The Taoiseach did not attend his usual 10.30am service at the Church of the Holy Rosary, Castlebar, yesterday but his stinging rebuke of the Catholic hierarchy’s attempts to cover up abuse in the Diocese of Cloyne found favour among the local faithful.
During Wednesday’s Dáil debate on the fallout from the findings of the Cloyne Report, the Taoiseach said the report had illuminated the dysfunction and elitism still dominating in the Vatican. The rape and torture of children had been downplayed to uphold the institution’s power and reputation.
“In one week Enda Kenny had shown more leadership than anyone else has in this country in the past four years,” said Castlebar man Padraig Costello. “He was 100% right in what he said. I’m not at all political but Enda Kenny has done two things this week that have finally given the country a bit of direction.”
Locals felt that the country’s leader was echoing the long-held views of a nation in relation to clerical abuse.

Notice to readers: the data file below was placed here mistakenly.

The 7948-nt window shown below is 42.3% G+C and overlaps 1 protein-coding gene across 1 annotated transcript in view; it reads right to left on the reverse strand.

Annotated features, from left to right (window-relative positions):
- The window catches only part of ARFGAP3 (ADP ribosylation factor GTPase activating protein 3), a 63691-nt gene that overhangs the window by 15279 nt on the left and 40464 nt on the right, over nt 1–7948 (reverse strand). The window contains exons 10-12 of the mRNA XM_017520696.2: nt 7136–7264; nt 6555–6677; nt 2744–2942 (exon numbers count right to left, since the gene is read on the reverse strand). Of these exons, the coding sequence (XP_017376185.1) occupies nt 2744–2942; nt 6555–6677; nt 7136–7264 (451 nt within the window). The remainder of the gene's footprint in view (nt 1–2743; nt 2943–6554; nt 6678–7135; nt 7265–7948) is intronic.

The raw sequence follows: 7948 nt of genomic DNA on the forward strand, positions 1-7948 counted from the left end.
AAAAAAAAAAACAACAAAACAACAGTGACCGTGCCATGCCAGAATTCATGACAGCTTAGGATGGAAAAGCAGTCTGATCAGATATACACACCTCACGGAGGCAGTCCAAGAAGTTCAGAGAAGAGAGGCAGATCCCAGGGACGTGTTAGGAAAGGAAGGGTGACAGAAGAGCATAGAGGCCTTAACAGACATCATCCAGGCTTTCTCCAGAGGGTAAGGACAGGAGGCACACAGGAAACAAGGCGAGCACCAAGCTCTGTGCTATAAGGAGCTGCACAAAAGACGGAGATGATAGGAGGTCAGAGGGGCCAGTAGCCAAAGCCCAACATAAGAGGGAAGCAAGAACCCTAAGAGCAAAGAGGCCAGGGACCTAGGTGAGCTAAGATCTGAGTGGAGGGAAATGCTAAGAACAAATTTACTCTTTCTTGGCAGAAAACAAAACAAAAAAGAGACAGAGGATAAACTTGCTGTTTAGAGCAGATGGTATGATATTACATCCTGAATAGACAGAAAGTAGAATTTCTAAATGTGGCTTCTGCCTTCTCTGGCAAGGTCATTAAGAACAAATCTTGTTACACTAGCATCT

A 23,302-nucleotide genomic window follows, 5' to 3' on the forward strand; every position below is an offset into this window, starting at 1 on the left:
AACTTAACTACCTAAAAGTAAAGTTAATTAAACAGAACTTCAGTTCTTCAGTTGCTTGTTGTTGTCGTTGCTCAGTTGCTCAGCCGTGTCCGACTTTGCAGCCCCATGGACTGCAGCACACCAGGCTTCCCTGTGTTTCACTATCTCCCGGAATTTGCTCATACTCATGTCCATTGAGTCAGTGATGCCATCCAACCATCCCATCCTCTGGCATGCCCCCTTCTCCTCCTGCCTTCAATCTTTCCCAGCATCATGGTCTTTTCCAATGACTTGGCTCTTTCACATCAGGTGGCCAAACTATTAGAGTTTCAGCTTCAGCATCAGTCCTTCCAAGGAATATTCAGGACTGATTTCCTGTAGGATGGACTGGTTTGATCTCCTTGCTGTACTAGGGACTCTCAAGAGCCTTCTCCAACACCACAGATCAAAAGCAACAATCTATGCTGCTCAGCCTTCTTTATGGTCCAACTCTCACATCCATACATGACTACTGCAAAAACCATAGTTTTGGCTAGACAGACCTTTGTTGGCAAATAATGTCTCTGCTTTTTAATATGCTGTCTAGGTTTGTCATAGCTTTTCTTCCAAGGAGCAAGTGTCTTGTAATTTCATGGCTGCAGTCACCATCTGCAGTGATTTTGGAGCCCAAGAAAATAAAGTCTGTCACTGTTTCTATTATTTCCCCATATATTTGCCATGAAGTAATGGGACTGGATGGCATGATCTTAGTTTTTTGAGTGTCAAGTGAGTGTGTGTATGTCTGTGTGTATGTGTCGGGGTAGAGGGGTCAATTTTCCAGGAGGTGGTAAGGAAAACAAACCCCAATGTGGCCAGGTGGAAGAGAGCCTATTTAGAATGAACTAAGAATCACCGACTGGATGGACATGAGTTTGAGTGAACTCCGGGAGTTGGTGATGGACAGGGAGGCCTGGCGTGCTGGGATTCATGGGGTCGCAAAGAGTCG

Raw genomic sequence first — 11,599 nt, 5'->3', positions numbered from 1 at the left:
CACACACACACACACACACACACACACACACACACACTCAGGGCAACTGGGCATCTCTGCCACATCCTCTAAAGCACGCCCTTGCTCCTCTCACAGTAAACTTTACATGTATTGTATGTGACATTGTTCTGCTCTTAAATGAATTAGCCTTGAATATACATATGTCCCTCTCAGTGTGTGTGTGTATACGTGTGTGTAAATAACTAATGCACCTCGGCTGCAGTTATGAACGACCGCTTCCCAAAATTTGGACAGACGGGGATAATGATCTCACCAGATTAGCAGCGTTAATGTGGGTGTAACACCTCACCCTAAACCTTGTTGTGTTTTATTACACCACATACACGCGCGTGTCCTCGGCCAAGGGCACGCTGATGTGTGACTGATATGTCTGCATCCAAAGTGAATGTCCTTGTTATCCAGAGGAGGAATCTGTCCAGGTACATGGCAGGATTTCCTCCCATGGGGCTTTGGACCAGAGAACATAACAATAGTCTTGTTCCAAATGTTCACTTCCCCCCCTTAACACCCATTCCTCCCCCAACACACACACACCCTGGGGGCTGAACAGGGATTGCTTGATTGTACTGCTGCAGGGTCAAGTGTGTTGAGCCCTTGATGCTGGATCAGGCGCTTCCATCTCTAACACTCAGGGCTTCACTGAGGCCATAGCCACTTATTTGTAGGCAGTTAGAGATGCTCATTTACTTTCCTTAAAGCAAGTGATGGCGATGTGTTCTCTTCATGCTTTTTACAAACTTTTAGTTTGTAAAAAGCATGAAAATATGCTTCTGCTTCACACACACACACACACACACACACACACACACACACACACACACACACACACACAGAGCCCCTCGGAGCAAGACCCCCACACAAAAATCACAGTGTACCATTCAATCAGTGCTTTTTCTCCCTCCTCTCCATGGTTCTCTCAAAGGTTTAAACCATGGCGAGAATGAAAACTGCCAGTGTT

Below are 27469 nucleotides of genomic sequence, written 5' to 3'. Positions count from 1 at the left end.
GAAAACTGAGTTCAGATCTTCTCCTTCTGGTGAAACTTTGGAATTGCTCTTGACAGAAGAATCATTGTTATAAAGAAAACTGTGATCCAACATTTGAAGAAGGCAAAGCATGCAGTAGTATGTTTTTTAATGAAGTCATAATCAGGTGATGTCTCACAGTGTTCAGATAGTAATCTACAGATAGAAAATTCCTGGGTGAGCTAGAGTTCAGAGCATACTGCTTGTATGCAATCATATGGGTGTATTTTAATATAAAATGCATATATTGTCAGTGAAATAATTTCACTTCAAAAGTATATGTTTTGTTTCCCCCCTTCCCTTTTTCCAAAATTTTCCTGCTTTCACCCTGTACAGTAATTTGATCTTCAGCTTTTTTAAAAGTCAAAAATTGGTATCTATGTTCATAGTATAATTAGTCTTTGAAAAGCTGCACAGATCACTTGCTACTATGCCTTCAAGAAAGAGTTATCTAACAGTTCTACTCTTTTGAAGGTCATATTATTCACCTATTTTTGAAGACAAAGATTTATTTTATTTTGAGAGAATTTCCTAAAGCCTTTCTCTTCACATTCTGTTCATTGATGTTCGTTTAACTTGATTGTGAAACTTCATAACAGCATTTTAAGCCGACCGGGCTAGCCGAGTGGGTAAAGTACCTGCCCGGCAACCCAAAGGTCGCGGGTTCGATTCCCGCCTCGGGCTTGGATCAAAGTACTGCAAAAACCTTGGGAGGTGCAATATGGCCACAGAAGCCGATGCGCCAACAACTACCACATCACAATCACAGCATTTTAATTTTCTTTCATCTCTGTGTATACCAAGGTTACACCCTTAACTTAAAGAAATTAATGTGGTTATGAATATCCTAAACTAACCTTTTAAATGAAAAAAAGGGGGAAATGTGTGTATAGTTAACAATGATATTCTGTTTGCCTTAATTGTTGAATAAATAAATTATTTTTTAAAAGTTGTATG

“It had to be said. It should have been said a long time ago,” commented Maura McEllin from Manulla, outside of Castlebar.
Others agreed that a public condemnation of the Vatican’s “narcissism” and “elitism” was long overdue.
“Enda was dead right. It was about time someone said it,” said Castlebar woman Carmel McSharry.
However, not all of his constituents were happy.
“It’s premature. His name isn’t even dry on the books yet. Way over the top in my opinion,” said one man en route to Mass.
Meanwhile, the Taoiseach was in Castlebar on Saturday for the launch of a new street festival in the town. He addressed the EU interest rate cuts and hopes for the future. “The big message is not just for Castlebar, not just for Mayo but for Ireland because the first thing we got them to do was to consider that we should act a unified Europe in respect of the problems facing our colleagues in Greece and other countries.”